Note that these will almost always be anonymous (local) inner classes. Named local inner classes are much rarer (I'm not sure I've ever seen one in a real application, and I'm pretty sure I've never used one). But I could imagine them being useful in a case where you want two similar instances of a local inner class - with an anonymous inner class you can only create a single instance (because there's no way to refer to the class afterwards).
The collection framework has several named inner classes. For instance, Iterator implementations are often named inner classes instead of anonymous inner classes. Most of the time this is unnecessary though. If you only need an inner class in one location, make it an anonymous inner class. If you need the same instance multiple times in the same method, just assign the instance of the anonymous inner class to a variable:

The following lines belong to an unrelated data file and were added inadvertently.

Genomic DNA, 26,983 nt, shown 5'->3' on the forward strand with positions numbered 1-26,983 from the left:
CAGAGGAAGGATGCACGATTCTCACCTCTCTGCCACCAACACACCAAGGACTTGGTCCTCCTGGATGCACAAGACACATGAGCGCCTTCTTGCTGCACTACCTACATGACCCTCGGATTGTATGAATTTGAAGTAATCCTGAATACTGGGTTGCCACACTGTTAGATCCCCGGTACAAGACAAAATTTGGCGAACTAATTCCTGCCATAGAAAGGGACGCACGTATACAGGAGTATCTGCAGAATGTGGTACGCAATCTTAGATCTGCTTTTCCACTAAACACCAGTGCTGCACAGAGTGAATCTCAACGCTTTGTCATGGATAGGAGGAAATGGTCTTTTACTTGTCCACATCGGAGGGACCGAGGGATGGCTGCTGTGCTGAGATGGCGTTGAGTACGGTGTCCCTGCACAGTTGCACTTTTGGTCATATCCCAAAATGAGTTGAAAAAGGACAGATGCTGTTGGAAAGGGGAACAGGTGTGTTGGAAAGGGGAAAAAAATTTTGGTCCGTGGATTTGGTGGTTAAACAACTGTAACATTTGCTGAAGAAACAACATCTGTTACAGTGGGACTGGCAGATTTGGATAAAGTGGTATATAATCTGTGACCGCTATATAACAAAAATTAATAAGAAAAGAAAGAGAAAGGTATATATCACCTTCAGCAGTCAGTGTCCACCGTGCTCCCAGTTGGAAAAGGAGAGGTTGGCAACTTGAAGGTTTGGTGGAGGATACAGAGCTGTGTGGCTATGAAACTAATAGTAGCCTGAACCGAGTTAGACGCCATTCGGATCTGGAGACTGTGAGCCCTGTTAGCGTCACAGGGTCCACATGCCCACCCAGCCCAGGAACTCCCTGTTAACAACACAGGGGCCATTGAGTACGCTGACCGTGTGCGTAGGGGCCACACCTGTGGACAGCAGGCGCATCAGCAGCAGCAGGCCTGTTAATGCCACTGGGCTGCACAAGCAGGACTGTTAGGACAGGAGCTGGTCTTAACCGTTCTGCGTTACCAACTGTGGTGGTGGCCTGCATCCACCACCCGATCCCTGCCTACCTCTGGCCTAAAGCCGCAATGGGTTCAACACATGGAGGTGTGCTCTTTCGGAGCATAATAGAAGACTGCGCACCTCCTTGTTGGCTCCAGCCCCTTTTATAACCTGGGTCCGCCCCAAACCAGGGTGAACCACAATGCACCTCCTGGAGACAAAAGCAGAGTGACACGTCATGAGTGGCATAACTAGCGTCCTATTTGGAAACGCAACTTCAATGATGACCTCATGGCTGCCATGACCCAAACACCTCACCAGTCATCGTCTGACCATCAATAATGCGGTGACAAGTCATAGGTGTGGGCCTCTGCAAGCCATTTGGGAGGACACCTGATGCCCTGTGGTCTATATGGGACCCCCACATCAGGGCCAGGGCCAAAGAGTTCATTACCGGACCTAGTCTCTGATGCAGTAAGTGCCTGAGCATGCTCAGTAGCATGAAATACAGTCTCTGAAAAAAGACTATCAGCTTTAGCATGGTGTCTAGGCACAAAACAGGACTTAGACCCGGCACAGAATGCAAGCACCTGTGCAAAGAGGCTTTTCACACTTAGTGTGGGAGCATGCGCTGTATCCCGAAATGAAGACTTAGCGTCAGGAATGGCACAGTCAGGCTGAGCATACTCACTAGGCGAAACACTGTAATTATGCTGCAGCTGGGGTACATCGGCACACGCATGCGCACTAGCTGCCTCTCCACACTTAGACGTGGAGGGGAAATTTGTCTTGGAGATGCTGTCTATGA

You're right on both accounts. In fact, the only times I myself wrote local inner classes is when these classes needed to implement two interfaces, or extend a class and implement an interface. For example, a method I wrote to convert javax.swing.filechooser.FileFilter instances into java.io.FileFilter implementations*:
I wanted the returned class to not just implement java.io.FileFilter but also java.io.Serializable, so that the returned java.io.FileFilter is serializable if the given javax.swing.filechooser.FileFilter is.